Positive Attitude: How to Think Your Way to Better Health

By , Category : Blood Pressure

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Life is hard. But do you ever take a minute to stop and smell the roses? If you haven’t for a while, you might want to put it on that busy agenda of yours. In fact, I have three major reasons you’ll want to take more time to enjoy the little things in life and to think more positively.

Now, it’s no surprise that keeping a positive attitude might not be easy these days. You live in a high-stress world where illness, fear, and the nightly news can beat you down in a hurry. So, walking around with a cheerful disposition may seem like more work than it’s worth.

But, can an optimistic outlook offer some real long-term health benefits? Benefits that not only help you get through a tough day or event, but also lower your risk of heart disease, keep you out of the hospital, and help you live longer. If so, would you take a little more time go out and enjoy the fresh scent of a beautiful rose?

3 Health Benefits of a Positive Attitude

There have been many scientific studies done that measure how optimism impacts health outcomes. And it might do a lot more than you think… Here are those three big reasons for positive thinking I was talking about:

1. Heart Health

A positive attitude may help reduce the risk of heart attacks and the need for follow-up coronary surgery.

At least two studies featuring over 600 people requiring heart surgery showed that those who maintained a positive disposition before and following their procedure were far less likely to require rehospitalization, follow-up surgeries, or experience additional cardiac events during recovery. Furthermore, one study showed that pessimists were three times more likely to have heart attacks or require repeat surgeries.

2. Blood Pressure

Blood pressure is another major health concern in America, and it plays a big role in overall heart health. But, research studies have indicated that optimism can reduce blood pressure, thereby lowering the risk of heart attacks and heart disease.

Scientists evaluated 616 middle-aged men who had normal blood pressure at the outset of the study. They each had their mental outlook and cardiovascular disease risk factors assessed and were then tracked for four years.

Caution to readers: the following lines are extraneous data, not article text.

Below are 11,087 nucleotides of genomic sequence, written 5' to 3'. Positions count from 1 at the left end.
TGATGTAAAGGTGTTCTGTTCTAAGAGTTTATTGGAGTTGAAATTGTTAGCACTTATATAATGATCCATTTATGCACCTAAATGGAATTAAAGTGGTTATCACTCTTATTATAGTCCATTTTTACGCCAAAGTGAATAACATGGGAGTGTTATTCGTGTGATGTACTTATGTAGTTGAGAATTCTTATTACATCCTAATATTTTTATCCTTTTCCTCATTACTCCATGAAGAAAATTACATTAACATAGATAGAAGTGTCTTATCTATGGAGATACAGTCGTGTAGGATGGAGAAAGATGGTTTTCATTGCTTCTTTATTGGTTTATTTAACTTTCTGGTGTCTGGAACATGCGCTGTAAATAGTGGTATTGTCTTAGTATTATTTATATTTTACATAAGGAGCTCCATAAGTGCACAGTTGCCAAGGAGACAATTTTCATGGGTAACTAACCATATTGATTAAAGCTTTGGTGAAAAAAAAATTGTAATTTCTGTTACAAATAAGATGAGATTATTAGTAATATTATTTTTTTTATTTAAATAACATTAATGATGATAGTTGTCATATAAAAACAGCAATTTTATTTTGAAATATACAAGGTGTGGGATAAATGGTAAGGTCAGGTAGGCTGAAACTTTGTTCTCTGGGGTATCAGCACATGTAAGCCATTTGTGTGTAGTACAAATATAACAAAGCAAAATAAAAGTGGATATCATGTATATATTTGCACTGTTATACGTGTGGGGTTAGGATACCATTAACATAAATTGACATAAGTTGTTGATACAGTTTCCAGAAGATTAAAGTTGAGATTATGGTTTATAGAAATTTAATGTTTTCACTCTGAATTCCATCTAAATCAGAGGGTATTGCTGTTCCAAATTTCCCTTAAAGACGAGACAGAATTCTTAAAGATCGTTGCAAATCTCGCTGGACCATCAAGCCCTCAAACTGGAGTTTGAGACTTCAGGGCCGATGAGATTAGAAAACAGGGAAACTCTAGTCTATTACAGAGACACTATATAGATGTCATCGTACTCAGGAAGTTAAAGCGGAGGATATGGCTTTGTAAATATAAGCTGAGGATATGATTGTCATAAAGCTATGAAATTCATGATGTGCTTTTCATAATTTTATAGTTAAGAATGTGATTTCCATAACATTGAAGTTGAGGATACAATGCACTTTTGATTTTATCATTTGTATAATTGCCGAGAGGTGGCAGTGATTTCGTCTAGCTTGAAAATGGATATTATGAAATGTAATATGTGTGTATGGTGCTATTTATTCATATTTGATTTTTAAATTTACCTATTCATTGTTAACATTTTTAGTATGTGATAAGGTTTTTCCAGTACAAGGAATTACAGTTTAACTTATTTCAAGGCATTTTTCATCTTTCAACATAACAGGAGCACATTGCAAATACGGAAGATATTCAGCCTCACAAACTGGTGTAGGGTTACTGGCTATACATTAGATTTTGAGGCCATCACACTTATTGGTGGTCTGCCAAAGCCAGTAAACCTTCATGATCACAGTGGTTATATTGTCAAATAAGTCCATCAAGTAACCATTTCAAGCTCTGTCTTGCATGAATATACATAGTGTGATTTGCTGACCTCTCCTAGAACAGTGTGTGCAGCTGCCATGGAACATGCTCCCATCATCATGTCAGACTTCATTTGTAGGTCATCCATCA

And, guess what? Men who were pessimistic were far more likely to develop hypertension than their more cheerful counterparts, even after other risk factors were taken into account.

3. Overall Health

There are also strong links between optimism and living a longer and healthier life.

One study looking at 2,300 older adults showed those with a positive disposition were far more likely to maintain overall good health and live independently compared to their peers who were a little less chipper.

So, as you can see, staying upbeat can have some major payoffs. But the reasons why are still a little bit misunderstood.

I think part of the reason is that people with a positive outlook tend to experience less stress and are more confident and willing to participate in activities and hobbies that make them feel good. It appears that a positive outlook and a healthy lifestyle work together to promote health, balance, and longevity. So, change your habits and think your way to better health! And smell that rose!


“Optimism and your health,” Harvard Health Publications, May 2008; http://www.health.harvard.edu/heart-health/optimism-and-your-health, last accessed July 25, 2017.

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Adrian Newman, B.A.

About the Author, Browse Adrian's Articles

Adrian has been working in the information publishing world since 1997. But when it comes to health information, he’s a self-admitted late bloomer. A couch potato since pre-school, Adrian was raised on TV, video games and a lifestyle that led to childhood obesity that followed him well into adulthood. But when he hit his forties, he decided enough was enough. He had a family to take care of and his days of overeating, under-exercising and inactivity were going to lead... Read Full Bio »